On November 18, 1897, Howard Pyle wrote to Joseph Hawley Chapin, Art Editor of Scribner’s Magazine:
…I send you today the Bunker Hill picture. It is quite carefully studied, and I think, excepting the portraiture which of course has to be idealized, it is a correct view of the battle.…It’s worth noting that this description formed the basis of the caption for “The Battle of Bunker Hill” when it was printed in Scribner’s Magazine for February 1898, illustrating the second installment of Henry Cabot Lodge’s The Story of the Revolution:
The ship of war firing in the distance is the Lively. In the remoter distance I have represented Copp’s Hill with the boat yard at the foot of the hill as nearly as I could represent it from the maps of the period. The smoke arising from the remoter distance is being discharged from a fortification upon Copp’s Hill. Charlestown lies back of the hill and the black smoke arising is from the burning houses.…
The scene represents the second attack and is taken from the right wing of the Fifty-second Regiment, with a company of grenadiers in the foreground. The left wing of the regiment, under command of the major, has halted, and is firing a volley; the right wing is just marching past to take its position for firing. The ship-of-war firing from the middle distance is the Lively; in the remoter distance is the smoke from the battery on Copp’s Hill. The black smoke to the right is from the burning houses of Charlestown.According to some notes taken during a 1949 conversation between Frank Schoonover and Gertrude Brincklé:
When Mr. Pyle was collecting information and ideas for this painting he wrote to the Admiralty office in London for details about the real formation in the battle, but got very little information. He made the composition from what they told him, and from his own imagination. At first the drummers were marching on the right side, and then he put them in the rear where they are now.The version seen here was also Pyle’s second try: he was unhappy after a week’s work on the first, so he slashed the canvas with a sword. And then he painted this one in four days.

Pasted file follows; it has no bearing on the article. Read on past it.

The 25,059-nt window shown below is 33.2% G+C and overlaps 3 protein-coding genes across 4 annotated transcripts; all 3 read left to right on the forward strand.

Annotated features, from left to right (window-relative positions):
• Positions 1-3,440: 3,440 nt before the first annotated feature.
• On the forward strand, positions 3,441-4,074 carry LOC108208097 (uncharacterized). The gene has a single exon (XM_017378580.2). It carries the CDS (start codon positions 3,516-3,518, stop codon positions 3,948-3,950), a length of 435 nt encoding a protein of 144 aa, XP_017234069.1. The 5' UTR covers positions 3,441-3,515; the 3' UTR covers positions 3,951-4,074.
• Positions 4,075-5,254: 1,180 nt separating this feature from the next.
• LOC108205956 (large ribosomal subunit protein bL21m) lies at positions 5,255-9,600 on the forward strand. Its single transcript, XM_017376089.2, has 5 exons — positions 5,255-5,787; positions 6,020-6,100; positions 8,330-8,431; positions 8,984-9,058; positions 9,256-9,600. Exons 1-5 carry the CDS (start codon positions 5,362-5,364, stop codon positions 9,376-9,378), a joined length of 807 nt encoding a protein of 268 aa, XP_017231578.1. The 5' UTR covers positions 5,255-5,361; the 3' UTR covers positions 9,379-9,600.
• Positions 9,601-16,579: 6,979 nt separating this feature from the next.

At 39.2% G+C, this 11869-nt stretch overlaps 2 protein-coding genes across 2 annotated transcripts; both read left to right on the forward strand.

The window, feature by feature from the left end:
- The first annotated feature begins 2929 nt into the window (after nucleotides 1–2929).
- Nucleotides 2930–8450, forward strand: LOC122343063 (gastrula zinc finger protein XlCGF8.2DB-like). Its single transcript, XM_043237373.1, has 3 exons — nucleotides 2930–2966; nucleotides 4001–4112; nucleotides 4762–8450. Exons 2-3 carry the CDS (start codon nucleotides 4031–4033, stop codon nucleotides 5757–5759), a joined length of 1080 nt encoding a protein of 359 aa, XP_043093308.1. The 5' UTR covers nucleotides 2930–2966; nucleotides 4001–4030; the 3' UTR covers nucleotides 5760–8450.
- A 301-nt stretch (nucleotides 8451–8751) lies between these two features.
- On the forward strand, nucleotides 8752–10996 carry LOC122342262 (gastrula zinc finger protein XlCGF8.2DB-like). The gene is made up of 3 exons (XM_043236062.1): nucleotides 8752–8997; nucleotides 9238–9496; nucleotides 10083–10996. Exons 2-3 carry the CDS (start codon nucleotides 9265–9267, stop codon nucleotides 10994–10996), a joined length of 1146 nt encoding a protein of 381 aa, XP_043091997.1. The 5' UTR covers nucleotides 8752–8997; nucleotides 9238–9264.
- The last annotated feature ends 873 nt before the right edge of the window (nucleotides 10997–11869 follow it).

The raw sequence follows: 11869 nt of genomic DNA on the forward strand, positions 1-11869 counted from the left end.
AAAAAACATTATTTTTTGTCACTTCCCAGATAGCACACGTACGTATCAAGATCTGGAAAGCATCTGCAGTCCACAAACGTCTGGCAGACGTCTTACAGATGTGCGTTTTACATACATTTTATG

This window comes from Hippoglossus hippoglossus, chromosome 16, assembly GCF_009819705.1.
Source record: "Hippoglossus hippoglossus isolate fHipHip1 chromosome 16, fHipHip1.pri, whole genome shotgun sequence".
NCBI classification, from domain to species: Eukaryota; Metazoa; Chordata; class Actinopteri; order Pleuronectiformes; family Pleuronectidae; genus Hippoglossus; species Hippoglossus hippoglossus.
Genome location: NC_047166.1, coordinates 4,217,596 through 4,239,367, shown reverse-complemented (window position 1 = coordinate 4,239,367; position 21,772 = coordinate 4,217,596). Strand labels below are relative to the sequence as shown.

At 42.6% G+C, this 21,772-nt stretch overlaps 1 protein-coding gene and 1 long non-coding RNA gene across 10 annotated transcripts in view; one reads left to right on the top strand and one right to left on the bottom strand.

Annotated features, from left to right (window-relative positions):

Charles Scribner’s Sons was impressed enough with Pyle’s “Battle of Bunker Hill” and “Fight on Lexington Common” to consider reproducing them - and the other ten pictures he was contracted to do - in color and selling them by subscription. This never panned out. But the publisher did decide to send an exhibition of illustrations for The Story of the Revolution around the country while the history was being serialized - a canny promotional stunt.
Pyle balked. He told Joe Chapin on December 30, 1897, that “to exhibit my pictures in their present partially finished state would, in my opinion, be injurious to them and to me, and that I am accordingly compelled to lay aside my other work and to retouch them whether I choose to do so or not.” However, he conceded - under protest - in the same letter.
But Pyle wasn’t being entirely frank, and a few days later he confided to Charles Scribner II: “It may not be a probability, but at least it is a very strong possibility that this set of pictures, when completed, may be purchased by the Congressional Library Committee, to be hung in the Library Building in Washington.” Pyle was worried, though, that key government officials would see his “unfinished” works on display and deem them unworthy of so high-profile a home as the Library of Congress. He was also concerned that showing “The Battle of Bunker Hill” as is in Boston might jeopardize his chances for a commission to paint a mural on the same topic for the Massachusetts State House. He explained, “The picture was sent to you very hastily and in an unfinished state, because of the demand of the Magazine to have it in the Art Department by a certain given date. I was aware that it was crude in its effect and unfinished in all of its details - but had no idea that it was so crude in color as it proved to be when I saw it again and with fresh eyes.”
In the end, Pyle indeed tweaked “The Battle of Bunker Hill” somewhat: compare, for example, the clouds in the magazine plate (in black and white, above) and the original (in color, below). Ultimately, however, for all his hand-wringing and the efforts of his friends with influence, both the Washington and Boston schemes collapsed.